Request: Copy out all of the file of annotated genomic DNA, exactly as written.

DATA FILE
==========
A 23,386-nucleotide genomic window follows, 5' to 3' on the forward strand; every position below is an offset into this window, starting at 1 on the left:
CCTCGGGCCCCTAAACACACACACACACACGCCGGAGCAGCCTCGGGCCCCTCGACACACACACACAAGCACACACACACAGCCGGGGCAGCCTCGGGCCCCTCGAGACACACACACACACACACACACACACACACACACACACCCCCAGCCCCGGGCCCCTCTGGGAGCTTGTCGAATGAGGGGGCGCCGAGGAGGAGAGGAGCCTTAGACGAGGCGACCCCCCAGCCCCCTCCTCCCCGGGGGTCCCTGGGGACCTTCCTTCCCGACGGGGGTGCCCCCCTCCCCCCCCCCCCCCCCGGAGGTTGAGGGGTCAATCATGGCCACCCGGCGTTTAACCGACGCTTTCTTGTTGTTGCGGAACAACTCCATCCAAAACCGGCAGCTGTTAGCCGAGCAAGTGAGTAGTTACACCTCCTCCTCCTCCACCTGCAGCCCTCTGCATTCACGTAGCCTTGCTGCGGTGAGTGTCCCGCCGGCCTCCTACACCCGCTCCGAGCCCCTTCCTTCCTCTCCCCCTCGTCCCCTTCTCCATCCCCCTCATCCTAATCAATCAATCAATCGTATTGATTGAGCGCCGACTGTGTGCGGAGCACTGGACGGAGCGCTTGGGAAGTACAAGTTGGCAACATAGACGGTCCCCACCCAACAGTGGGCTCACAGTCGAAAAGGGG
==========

A 23,386-nucleotide genomic window follows, 5' to 3' on the forward strand; every position below is an offset into this window, starting at 1 on the left:
CCTCGGGCCCCTAAACACACACACACACACGCCGGAGCAGCCTCGGGCCCCTCGACACACACACACAAGCACACACACACAGCCGGGGCAGCCTCGGGCCCCTCGAGACACACACACACACACACACACACACACACACACACACCCCCAGCCCCGGGCCCCTCTGGGAGCTTGTCGAATGAGGGGGCGCCGAGGAGGAGAGGAGCCTTAGACGAGGCGACCCCCCAGCCCCCTCCTCCCCGGGGGTCCCTGGGGACCTTCCTTCCCGACGGGGGTGCCCCCCTCCCCCCCCCCCCCCCCGGAGGTTGAGGGGTCAATCATGGCCACCCGGCGTTTAACCGACGCTTTCTTGTTGTTGCGGAACAACTCCATCCAAAACCGGCAGCTGTTAGCCGAGCAAGTGAGTAGTTACACCTCCTCCTCCTCCACCTGCAGCCCTCTGCATTCACGTAGCCTTGCTGCGGTGAGTGTCCCGCCGGCCTCCTACACCCGCTCCGAGCCCCTTCCTTCCTCTCCCCCTCGTCCCCTTCTCCATCCCCCTCATCCTAATCAATCAATCAATCGTATTGATTGAGCGCCGACTGTGTGCGGAGCACTGGACGGAGCGCTTGGGAAGTACAAGTTGGCAACATAGACGGTCCCCACCCAACAGTGGGCTCACAGTCGAAAAGGGG